As of November, 48 Americans have died from vaping, according to the Centers for Disease Control and Prevention (CDC). Once considered a safer option than cigarettes, vapes and e-cigarettes—particularly those used with tetrahydrocannabinol (THC)-containing products—are now linked to a lung condition known as e-cigarette, or vaping, product use associated lung injury (EVALI).
Vapes are battery-powered devices that heat a nicotine-containing liquid to produce an aerosol that is inhaled. Nicotine is harmful and addictive. The liquid is usually flavored with fruit or other sweet flavorings, which can increase the rate of nicotine absorption due to the pH balance of the liquid. In some cases, vaping liquid may contain THC oil. THC is a natural compound found in cannabis plants and the main psychoactive compound in marijuana. Most people who have experienced EVALI used vaping liquid that contained THC oil.
“While vaping initially was marketed to consumers as a safer option than cigarettes, it does still deliver nicotine to the lungs and can cause lung inflammation,” explains Nirav N. Shah, DO, FACCP, a board-certified pulmonary and critical care specialist. “Vaping is not a safer alternative to smoking.”
How Vaping Affects the Lungs
The base of all vaping liquids is a combination of propylene glycol and vegetable glycerin. Manufacturers add flavors that while deemed safe for food, aren’t meant to be smoked and inhaled.
“We simply don’t have enough information about how the body reacts when flavoring chemicals are inhaled instead of ingested in a food product as originally intended,” says Dr. Shah. “Some patients develop EVALI symptoms over a few days, while others notice symptoms over the course of several weeks.”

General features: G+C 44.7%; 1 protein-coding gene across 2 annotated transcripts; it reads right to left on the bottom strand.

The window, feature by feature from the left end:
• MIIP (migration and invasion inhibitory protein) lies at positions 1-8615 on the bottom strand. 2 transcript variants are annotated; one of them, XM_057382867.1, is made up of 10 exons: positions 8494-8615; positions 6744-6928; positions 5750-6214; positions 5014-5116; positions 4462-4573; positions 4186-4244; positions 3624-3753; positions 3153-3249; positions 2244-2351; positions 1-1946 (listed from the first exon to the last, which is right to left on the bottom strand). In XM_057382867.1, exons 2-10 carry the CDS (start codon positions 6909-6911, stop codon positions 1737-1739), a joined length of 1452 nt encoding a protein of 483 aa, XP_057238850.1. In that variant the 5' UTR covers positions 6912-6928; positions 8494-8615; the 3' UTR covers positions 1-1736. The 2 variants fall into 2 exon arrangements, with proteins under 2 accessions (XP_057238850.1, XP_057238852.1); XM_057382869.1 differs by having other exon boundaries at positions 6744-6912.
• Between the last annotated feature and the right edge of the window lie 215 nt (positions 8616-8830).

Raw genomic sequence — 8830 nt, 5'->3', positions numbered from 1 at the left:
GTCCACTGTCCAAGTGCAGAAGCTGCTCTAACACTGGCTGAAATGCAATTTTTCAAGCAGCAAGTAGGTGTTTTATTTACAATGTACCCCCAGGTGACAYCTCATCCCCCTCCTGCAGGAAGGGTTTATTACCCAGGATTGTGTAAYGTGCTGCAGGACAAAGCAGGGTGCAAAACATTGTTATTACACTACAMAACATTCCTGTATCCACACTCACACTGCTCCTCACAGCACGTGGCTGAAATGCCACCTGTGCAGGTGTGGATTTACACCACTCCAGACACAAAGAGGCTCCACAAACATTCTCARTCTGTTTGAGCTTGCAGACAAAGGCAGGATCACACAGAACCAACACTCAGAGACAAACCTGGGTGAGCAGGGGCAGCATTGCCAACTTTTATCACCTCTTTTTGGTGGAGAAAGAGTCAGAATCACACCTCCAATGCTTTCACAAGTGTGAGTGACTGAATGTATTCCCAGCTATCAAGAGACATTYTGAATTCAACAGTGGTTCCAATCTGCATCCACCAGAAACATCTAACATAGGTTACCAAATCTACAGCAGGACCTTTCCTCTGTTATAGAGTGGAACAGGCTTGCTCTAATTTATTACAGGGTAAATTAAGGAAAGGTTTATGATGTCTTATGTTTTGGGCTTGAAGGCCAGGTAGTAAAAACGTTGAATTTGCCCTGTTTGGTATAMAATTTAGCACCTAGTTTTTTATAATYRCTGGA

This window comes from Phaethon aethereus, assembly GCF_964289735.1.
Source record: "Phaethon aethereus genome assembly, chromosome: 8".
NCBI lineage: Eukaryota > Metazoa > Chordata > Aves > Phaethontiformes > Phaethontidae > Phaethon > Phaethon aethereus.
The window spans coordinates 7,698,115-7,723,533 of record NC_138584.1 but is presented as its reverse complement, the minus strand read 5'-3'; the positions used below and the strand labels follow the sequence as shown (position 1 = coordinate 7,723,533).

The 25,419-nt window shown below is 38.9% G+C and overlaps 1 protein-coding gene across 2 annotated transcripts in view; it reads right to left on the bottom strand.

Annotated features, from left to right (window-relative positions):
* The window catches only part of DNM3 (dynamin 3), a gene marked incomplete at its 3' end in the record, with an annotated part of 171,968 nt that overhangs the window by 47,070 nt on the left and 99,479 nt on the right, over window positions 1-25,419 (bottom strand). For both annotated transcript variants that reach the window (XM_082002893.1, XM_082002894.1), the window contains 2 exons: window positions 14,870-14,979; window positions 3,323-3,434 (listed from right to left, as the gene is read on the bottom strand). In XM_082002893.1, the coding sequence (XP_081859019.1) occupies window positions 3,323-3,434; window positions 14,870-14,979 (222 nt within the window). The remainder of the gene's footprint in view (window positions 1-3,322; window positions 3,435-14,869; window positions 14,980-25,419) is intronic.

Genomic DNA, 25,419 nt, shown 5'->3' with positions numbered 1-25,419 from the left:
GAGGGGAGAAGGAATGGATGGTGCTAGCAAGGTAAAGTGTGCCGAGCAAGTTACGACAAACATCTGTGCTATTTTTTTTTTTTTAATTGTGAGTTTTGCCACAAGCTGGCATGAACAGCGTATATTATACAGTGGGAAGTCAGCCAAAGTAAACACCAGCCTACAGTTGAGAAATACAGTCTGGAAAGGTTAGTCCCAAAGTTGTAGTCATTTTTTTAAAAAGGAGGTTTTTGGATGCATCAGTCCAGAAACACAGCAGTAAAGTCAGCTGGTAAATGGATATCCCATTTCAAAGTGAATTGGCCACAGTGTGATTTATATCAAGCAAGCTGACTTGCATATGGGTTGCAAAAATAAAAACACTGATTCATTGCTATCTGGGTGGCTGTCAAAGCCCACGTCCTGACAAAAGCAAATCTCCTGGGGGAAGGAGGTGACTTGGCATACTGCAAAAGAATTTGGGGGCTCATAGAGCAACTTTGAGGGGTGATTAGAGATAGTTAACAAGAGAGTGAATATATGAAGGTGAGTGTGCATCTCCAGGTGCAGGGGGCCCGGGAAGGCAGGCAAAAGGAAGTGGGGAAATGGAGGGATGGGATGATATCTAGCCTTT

Many of these cases are misdiagnosed as pneumonia.
Are Teens at Risk?
An estimated 3.6 million middle school and high school students vape. This is particularly troubling because the lungs and brains of adolescents are still maturing, meaning that nicotine and THC can affect brain and lung development. According to JUUL, an e-cigarette manufacturer, a single 5% strength JUUL pod contains as much nicotine as 20 regular cigarettes.
“I advise parents to discuss these products with their children,” says Dr. Shah. “Until the U.S. Food and Drug Administration rules on the safety of vaping, we need to get the word out to adolescents about the dangers before this trend becomes an epidemic.”
Programs to Help you Quit
Escape the Vape for Teens
Help your teen stop vaping with this program focused on the addiction process, vaping risks, and the benefits of quitting. Participants meet one-on-one with a certified tobacco treatment specialist for an assessment and an individualized plan to help them quit, and then attend weekly group meetings for support and professional guidance.
4-week program: Feb. 4-25, 4-5 p.m.
A Time to Quit
CentraState’s ongoing “A Time to Quit” program offers similar individualized guidance and group support for adults who smoke or vape.
6-week program: Feb. 4-Mar. 10, 5:30-6:30 p.m.
To learn more or register for either of these programs, call 732.308.0570 or visit centrastate.com/healthprograms.